Times have been tough for Atlantic City as of late, with four casinos closing in just the past year, and Caesars Entertainment (the parent company of Caesars Atlantic City) filing for Chapter 11 this past January. This is a serious problem for the town once known as “America’s Playground,” as well as the rest of the Garden State. In an interview on NJ.com last summer, New Jersey resident and labor economist Deborah Figart warned about the ripple effects AC’s demise could have upon the rest of the state, including reduced consumer spending and vendors who rely upon contracts with casinos going out of business. Walking around the casino floor, one marvels at the amount of people employed to keep the operation running, and the recent closures have left the populace searching for work. The Bureau of Labor Statistics puts Atlantic City’s unemployment rate at almost 12 percent, nearly double the national average.
And let’s not forget about the lingering effects of Hurricane Sandy, which devastated the Boardwalk just a few years ago. According to a Reuters article, gaming revenue has decreased by about half since 2006, due in large part to the influx of new casinos in other states like Delaware, Pennsylvania, New York, and Connecticut. And, let’s be honest, Atlantic City often feels like a weird, sad, forgotten gambling city, a neglected sibling to its bigger, shinier sisters. In other words, Atlantic City makes Reno look like Vegas and Vegas look like Monte Carlo.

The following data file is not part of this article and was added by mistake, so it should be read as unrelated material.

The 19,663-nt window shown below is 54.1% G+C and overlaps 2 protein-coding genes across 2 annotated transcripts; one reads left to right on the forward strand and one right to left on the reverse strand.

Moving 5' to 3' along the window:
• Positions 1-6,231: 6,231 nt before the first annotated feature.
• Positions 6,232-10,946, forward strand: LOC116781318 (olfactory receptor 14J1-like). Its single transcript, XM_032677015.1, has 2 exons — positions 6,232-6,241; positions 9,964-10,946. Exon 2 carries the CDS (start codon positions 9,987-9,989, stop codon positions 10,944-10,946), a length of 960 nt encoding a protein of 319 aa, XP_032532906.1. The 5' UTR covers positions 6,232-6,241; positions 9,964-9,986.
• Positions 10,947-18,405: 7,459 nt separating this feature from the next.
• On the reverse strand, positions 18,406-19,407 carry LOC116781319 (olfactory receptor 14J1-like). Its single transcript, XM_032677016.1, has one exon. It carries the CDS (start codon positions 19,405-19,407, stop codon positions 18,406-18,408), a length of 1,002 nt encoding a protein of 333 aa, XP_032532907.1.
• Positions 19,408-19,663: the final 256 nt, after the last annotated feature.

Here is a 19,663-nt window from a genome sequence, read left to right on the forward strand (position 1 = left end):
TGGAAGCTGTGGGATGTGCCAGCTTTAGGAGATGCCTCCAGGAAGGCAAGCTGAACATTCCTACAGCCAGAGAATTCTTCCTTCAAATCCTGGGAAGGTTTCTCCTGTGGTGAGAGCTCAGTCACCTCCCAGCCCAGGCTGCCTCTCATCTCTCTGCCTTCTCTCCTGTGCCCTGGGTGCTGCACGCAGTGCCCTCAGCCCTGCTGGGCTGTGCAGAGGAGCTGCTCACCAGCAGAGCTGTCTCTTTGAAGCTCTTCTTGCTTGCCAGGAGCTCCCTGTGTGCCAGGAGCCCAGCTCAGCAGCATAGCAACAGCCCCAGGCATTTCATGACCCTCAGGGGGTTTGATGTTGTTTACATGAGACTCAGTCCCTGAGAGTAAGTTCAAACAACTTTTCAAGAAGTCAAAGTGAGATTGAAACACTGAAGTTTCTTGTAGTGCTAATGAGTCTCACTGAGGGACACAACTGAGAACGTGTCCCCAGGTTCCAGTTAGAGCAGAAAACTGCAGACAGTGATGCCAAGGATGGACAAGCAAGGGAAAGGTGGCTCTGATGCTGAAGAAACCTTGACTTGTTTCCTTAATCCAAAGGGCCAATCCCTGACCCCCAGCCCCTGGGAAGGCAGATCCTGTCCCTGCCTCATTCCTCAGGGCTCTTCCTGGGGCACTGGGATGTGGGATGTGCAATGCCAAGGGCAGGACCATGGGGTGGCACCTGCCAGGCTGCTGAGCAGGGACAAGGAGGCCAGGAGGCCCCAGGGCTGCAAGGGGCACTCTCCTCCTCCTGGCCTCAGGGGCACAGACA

Of course, its peculiarity is also part of the AC charm. It’s an easy car or train ride from major mid-Atlantic cities like New York and Philadelphia, drawing slot machine-addicted grandmothers and fist-pumping club kids alike for weekend excursions. But just a block away from the Boardwalk, Pacific Avenue isn’t exactly a cozy tourist destination, as check cashing joints, pawnshops, and decrepit liquor stores seem to mark every corner. Perhaps this is the real Atlantic City, not the forced glitter, sprawling buffets, and incessant dinging of the slots that fill the adjacent casinos.